Ant-Man and the Wasp Trailer Breakdown - Evangeline Lilly and Paul Rudd

What is the main mission of this movie?

Well, I’ll answer that in two parts. The big mission is to find Janet. What that means ultimately for our characters on a personal level is one thing, and what it means for the larger world is another thing, and all the other things are really stumbling blocks on the path. There is a big bad that has a very unique relationship to our characters.

And I know you know that the character Ghost is in the movie and that we’ve adapted the character from the comics in a way that we feel is really unique to our movie and very much tied into this universe, so she becomes a really, really crucial part of the story in a way that I can’t really reveal yet.

ant-man and the wasp tv spot

How do you continue with the notion of the legacy hero?

We deal with it really head-on in the movie, because I think the thing that we deal with more in this movie is maybe the disappointment of the mentor. The first movie is all about, ‘I have this technology and what happens to it? I’m too old to deal with this now, and to whom do I bequeath this?’ And in the first movie, the answer is right in front of his face the whole time. It’s Hope. He chooses for his own particular reasons to go outside the box, but now, that is all about accepting the responsibility of this incredibly powerful technology. But after the events of Civil War, Scott has proved to be somewhat unreliable in that regard, so that’s a big character thrust in this movie – a mentor who maybe is questioning his decision in a big, big way.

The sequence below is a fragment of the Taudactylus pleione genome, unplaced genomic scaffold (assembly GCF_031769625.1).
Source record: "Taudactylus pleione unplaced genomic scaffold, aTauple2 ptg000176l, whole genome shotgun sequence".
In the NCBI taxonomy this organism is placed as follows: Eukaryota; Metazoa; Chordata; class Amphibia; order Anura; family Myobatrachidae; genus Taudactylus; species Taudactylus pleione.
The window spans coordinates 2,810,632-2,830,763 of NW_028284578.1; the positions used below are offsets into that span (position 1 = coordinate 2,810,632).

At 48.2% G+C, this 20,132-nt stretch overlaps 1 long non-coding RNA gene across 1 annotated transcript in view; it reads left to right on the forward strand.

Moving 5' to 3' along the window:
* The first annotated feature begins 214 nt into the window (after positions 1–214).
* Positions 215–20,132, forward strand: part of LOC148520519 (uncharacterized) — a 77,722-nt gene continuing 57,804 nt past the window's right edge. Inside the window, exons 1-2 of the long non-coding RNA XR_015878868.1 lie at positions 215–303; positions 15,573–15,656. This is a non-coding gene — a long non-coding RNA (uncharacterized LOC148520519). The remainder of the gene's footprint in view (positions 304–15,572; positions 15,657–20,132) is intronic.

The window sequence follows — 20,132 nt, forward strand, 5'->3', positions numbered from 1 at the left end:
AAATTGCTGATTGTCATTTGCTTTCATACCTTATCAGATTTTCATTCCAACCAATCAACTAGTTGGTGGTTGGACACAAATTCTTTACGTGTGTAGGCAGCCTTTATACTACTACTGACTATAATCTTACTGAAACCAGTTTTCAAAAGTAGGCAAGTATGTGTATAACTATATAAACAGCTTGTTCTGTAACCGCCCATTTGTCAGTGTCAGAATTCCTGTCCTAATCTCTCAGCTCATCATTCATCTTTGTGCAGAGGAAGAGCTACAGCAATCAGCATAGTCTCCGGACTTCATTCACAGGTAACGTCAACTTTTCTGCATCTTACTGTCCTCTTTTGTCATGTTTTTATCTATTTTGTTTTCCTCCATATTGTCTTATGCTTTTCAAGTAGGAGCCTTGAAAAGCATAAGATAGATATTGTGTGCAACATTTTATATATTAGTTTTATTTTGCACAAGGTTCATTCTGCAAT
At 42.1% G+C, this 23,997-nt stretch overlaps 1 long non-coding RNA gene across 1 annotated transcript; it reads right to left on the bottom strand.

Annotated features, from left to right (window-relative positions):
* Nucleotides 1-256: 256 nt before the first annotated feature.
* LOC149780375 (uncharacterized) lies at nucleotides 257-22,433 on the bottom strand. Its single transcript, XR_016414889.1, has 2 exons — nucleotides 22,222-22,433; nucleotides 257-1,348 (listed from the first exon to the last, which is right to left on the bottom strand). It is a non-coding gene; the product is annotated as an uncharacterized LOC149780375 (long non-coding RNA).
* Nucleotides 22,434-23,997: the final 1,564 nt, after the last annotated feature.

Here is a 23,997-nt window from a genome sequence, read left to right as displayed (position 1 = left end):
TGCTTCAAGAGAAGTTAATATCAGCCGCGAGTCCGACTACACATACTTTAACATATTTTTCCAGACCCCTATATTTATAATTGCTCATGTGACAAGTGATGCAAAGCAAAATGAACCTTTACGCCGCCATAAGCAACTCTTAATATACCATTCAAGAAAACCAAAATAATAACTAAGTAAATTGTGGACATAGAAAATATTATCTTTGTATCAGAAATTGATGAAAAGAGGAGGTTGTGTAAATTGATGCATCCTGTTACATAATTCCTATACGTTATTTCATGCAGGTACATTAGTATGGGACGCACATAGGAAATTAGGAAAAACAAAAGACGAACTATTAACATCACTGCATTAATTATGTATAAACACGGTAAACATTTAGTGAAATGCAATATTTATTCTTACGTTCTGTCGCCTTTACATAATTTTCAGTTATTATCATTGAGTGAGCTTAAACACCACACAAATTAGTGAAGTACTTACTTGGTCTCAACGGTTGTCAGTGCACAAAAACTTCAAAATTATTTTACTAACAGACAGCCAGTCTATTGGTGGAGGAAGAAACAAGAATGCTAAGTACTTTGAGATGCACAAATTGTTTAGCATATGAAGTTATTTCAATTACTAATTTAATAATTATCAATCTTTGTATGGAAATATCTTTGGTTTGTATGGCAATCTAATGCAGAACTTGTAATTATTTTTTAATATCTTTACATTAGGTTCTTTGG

Ant-Man and the Wasp Trailer Breakdown - Quantum Realm

What inspired the design of the Quantum Realm and how did you want that to come across?

Well, when we started talking about the Quantum Realm, it’s problematic in terms of the fact that it’s essentially infinite. It can be whatever you want it to be, and so we needed to decide sort of what the Quantum Realm wants to be for our story and then what it is in the larger sense of things. I knew one thing: there had to be a device with which they enter the Quantum Realm. In the first movie, Scott goes down, he adjusts the regulator and goes down just freefall. Here, it needed to be bigger, it needed to be something that was not a game time decision and not accidental, but something very, very constructed and purposeful. One of the things that I went back and looked at as inspiration was Irwin Allen’s The Time Tunnel. I was really little, I’m sure I saw it in reruns and my older brother saw it, but there was a design for that thing which was literally a tunnel and I liked the idea of amidst all this stuff that there was a physical thing that you could look at. Something that physically, without any action happening, you could look at and say, ‘Okay, I get a sense of what that thing does.’ So Shepherd forwarded the design and refined it in a way that’s fantastic and I think that’s another thing that I’m really psyched about with this movie.